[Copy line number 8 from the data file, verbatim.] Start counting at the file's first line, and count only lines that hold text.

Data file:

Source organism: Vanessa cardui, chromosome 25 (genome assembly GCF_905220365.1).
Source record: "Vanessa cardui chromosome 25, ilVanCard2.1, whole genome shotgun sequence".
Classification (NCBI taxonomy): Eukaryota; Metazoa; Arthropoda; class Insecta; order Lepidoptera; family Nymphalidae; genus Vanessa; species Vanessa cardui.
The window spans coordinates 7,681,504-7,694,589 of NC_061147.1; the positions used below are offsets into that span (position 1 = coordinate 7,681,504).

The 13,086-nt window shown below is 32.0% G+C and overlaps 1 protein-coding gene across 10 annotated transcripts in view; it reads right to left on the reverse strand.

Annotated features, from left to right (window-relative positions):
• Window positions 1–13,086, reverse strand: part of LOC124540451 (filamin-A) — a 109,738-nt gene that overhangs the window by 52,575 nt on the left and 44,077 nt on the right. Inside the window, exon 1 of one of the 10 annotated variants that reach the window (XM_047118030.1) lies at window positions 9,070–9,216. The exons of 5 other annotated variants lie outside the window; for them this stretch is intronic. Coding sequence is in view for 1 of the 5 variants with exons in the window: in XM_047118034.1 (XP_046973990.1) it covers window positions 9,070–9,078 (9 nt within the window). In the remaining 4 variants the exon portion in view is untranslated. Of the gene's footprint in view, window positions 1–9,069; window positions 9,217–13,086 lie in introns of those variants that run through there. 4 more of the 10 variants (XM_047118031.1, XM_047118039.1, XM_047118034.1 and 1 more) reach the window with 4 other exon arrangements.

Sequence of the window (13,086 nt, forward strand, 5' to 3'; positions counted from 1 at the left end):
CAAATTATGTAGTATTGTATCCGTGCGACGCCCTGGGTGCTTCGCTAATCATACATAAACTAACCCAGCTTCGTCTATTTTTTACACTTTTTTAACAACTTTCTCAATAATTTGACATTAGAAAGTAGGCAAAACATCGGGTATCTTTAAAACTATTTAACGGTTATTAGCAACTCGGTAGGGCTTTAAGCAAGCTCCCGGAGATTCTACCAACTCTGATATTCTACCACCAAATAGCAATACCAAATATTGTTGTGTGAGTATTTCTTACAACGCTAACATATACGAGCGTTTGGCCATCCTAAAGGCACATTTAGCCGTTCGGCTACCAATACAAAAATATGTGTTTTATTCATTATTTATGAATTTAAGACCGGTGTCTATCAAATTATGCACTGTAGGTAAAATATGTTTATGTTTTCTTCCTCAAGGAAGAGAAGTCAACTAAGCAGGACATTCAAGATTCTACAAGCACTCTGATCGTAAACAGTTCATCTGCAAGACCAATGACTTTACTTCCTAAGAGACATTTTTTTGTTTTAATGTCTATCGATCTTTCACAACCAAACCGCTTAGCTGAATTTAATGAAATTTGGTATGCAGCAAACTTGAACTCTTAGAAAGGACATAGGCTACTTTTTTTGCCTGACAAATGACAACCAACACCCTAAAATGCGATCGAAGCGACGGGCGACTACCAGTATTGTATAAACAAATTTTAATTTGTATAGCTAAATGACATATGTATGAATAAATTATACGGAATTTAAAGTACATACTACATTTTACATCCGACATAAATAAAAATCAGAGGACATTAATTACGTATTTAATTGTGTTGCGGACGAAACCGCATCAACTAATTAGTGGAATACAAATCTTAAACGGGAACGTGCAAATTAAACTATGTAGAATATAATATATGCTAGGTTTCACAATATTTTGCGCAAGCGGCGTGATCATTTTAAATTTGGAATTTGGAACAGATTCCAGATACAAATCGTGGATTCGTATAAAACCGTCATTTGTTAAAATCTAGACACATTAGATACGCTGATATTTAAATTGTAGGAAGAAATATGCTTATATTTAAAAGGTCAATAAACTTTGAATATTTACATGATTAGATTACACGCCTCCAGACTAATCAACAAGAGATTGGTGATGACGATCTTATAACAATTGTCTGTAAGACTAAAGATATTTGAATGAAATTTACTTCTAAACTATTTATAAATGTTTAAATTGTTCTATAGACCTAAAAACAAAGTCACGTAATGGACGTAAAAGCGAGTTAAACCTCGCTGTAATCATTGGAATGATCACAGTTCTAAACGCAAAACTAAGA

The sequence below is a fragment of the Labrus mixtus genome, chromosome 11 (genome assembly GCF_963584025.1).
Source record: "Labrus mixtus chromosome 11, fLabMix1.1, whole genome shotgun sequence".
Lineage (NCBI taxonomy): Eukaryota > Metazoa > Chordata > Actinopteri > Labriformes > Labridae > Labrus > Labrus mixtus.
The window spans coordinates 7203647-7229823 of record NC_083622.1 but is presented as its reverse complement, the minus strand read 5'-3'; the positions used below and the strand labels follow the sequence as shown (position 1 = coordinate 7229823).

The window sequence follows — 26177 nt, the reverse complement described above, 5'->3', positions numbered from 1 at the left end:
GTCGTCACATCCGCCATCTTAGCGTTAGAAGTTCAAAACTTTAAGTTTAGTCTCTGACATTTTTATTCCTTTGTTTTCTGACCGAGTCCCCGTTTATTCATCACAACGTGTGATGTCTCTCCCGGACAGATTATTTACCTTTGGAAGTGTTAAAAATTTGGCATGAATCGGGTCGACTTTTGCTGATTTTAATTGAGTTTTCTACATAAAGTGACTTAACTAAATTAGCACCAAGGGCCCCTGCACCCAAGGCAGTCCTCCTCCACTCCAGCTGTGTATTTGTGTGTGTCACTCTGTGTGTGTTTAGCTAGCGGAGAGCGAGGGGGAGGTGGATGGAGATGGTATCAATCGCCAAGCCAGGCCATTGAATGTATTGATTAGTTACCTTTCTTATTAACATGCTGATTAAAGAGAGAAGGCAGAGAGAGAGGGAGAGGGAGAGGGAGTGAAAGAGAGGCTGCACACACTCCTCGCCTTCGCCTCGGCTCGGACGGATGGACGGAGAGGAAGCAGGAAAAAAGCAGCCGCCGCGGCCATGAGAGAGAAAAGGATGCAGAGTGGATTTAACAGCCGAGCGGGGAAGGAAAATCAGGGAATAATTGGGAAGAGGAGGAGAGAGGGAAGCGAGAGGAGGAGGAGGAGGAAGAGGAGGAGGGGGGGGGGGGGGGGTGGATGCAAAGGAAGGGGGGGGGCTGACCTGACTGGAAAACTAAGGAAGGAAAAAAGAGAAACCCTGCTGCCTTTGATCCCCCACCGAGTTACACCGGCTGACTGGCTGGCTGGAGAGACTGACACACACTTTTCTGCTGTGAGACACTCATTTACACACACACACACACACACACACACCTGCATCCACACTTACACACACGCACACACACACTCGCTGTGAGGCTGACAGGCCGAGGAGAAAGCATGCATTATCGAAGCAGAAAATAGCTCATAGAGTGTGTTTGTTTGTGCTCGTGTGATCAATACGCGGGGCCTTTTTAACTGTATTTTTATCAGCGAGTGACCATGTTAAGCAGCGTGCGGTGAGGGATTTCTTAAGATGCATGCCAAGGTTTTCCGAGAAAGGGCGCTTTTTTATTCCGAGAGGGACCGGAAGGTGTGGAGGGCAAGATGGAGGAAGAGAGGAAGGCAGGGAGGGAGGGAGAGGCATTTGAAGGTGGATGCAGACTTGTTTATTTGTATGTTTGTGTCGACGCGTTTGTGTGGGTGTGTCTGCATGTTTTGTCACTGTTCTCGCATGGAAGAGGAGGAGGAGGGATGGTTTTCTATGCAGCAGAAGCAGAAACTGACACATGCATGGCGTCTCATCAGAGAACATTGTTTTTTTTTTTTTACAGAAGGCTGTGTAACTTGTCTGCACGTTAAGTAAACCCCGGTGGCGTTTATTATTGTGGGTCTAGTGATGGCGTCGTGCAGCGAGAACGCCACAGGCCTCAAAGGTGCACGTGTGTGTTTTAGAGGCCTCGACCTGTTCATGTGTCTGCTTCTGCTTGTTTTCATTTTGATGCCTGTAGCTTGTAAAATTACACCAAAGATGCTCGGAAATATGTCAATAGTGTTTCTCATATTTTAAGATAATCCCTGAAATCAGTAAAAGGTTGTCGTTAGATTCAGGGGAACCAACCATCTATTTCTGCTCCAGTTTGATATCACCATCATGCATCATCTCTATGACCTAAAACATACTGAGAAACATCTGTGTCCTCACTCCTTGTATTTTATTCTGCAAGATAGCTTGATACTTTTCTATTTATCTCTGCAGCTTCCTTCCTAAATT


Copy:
Sequence of the window (13,086 nt, forward strand, 5' to 3'; positions counted from 1 at the left end):